At Fabius Maximus, Dr. Chet Richards reviews TEMPO by Dr. Venkat Rao, enjoying the book as much as I did, if not more. Chet has some particularly incisive comments, positive and critical, in his review, which I suggest you read in full:
Book Review: Tempo
…Rao draws on Boyd in several places, as well on sources ranging from the topical, such as Gladwell and Taleb, to the foundational (e.g., Camus and Clausewitz), to the downright obscure – know anything about The Archeology of Garbage? Do the words wabi and sabi ring a bell?
The result is a synthesis, what Boyd called a “snowmobile,” that combines concepts from across a variety of disciplines to produce a cornucopia of new ideas, insights and speculations. You may be confused, challenged, outraged, and puzzled (some of the language can be academic), but you’ll rarely be bored because every chapter, often every page, has something you can add to the parts bin for building your own snowmobiles.
Let me highlight just a couple, of special interest to folks familiar with Boyd’s concepts. Near the end of the book, Rao introduces an expanded version of “legibility”:
A piece of physical reality is legible if it is obviously the product of coherent human agency, a deliberate externalization of a mental model. When human and natural sources of order are harder to tease apart, you get greater illegibility (p. 133 – and I warned you about the academic language).
Then a couple of paragraphs later, he claims that:
Used with adversarial intentions, Boyd’s OODA can be understood as a deliberate use of illegibility to cause failure.
At first, this seems silly. Boyd only considers conflict between groups of human beings (Patterns of Conflict, 10), so all uses of his strategic concepts would seem to be prima facia examples of legible phenomena. On the other hand, and this is an example of what makes Rao’s little book so valuable, some commentators, such as Stalk and Hout in 1990’s Competing Against Time, point out that victims of a Boyd-style attack can rarely identify the cause of their problems – often blaming bad luck or incompetent, self-serving and treacherous idiots in their own organizations. Boyd made this clear in his own work, such as in Patterns of Conflict, 132, when he suggested that his victims would exhibit a variety of traumatic symptoms including confusion, disorder, panic, chaos, paralysis and collapse – indicating unrelenting attack by forces outside the scope of their own mental models…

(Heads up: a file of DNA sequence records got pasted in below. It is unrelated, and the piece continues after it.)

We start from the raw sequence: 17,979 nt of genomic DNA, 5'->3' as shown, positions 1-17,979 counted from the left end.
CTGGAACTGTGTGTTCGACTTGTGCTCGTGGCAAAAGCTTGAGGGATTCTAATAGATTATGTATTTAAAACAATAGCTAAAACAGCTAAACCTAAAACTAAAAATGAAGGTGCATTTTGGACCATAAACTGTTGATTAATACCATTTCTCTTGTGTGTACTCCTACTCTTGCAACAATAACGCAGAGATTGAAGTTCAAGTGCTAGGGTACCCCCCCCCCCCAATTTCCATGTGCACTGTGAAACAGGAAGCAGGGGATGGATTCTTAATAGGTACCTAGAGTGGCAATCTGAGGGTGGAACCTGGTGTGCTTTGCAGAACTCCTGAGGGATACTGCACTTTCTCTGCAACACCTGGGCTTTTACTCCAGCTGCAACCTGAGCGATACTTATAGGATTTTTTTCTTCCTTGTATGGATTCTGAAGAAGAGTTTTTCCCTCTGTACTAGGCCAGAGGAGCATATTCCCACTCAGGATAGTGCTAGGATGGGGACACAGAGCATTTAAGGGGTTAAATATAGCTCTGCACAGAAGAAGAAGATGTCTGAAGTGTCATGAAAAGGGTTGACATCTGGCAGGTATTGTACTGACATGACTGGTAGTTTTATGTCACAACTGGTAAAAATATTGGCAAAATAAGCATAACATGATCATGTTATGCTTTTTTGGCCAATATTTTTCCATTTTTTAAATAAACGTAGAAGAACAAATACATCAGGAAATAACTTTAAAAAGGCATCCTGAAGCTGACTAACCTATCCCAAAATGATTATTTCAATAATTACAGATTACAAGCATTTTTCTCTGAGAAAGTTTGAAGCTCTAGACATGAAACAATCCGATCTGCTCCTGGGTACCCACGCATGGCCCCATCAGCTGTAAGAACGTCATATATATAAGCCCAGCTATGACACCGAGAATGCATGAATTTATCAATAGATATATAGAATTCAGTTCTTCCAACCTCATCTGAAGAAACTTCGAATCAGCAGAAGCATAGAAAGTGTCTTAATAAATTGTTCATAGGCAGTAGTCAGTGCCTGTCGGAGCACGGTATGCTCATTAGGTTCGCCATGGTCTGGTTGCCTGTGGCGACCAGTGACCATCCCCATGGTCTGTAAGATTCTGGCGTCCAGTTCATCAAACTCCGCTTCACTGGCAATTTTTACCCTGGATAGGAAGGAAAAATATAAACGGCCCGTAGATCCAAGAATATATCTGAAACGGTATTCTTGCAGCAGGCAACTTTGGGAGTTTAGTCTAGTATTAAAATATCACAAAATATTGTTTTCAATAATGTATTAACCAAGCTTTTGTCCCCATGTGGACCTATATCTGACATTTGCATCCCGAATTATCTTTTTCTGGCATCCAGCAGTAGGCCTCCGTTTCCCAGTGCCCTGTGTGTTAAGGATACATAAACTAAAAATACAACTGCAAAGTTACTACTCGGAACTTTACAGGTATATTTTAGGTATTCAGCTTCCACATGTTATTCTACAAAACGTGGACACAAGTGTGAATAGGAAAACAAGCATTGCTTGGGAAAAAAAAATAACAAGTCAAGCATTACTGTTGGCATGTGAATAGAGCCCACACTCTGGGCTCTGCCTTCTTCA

Chet concludes with a suggestion for Venkat (with which I concur):
…As for where to go from here, Rao might write more about tempo. This will seem strange to him, I’m sure, but pages go by with hardly a mention of the concept. This means that we need another book from him. I’d suggest expanding on some of the concepts that he raises but doesn’t find space to develop. Here are three ideas: […]
But you will have to go over to Fabius Maximus to read the rest. Venkat, in turn responded to Chet over at his blog, Ribbonfarm:
Chet Richards’ Review of Tempo on Fabius Maximus
….Overall, Chet comes to the conclusion that Tempo resonates with the Boydian spirit of decision-making. I don’t entirely get out of jail free though:
Perhaps his unfamiliarity with the original briefings, however, led him to make one characterization that is incorrect, although widely believed:
The central idea in OODA is a generalization of Butterfly-Bee: to simply operate at a higher tempo than your opponent. (118)
Guilty as charged. I didn’t spend enough time exploring how OODA gets beyond merely “faster tempo” to “inside the adversary’s tempo.” That’s something I hope to explore in a more nuanced way in a future edition. Over the last 6-8 months, I think I’ve come to understand the subtleties a lot better, and the challenge is to now spend more time thinking through clear definitions and examples….
I think everyone who has explored the OODA Loop concept, including John Boyd himself, initially gravitated to the aspect of cycling “faster” than one’s oponent because it is a natural assumption that resonates with our own experiences. We have all seen competitions where one player or athlete was “quicker” in reading situations and arriving at the right intuitive decision – usually most of us have been both the faster as well as the slower and more hesitant person. It’s the first scenario that springs to mind and being “faster” gives an obvious comparative advantages. Obvious does not mean “only” though.
What made the “faster” interpretation of OODA Loop really stick in the culture though, IMHO, was this unfortunate but easily understood graphic:
NOT THE REAL OODA LOOP
As a result, we get critical arguments that the OODA Loop is really something germane only to binary situations similar to the high pressure aerial combat that Boyd experienced in the Korean War or as a tactical fighter pilot instructor (or Musashi’s sword fighting) and not something generally useful in military strategy. An odd argument, given that Clausewitz liked to use binary metaphors to describe the nature of war.
The next graphic, which better illustrates the simultanaeity and dynamic nature of the OODA Loop, with other potential avenues of exploitation than just going “faster” (which will swiftly hit diminishing returns in any event) does not lend itself as easily to nearly instant comprehension:
THE ‘OFFICIAL” OODA LOOP:
With these cognitive relationships operating continuously, mostly subconsciously with automaticity and in an iterative fashion, a different set of meanings to the phrase “inside your oponent’s OODA Loop” than just going “faster”, like a formula one race car zooming around a track.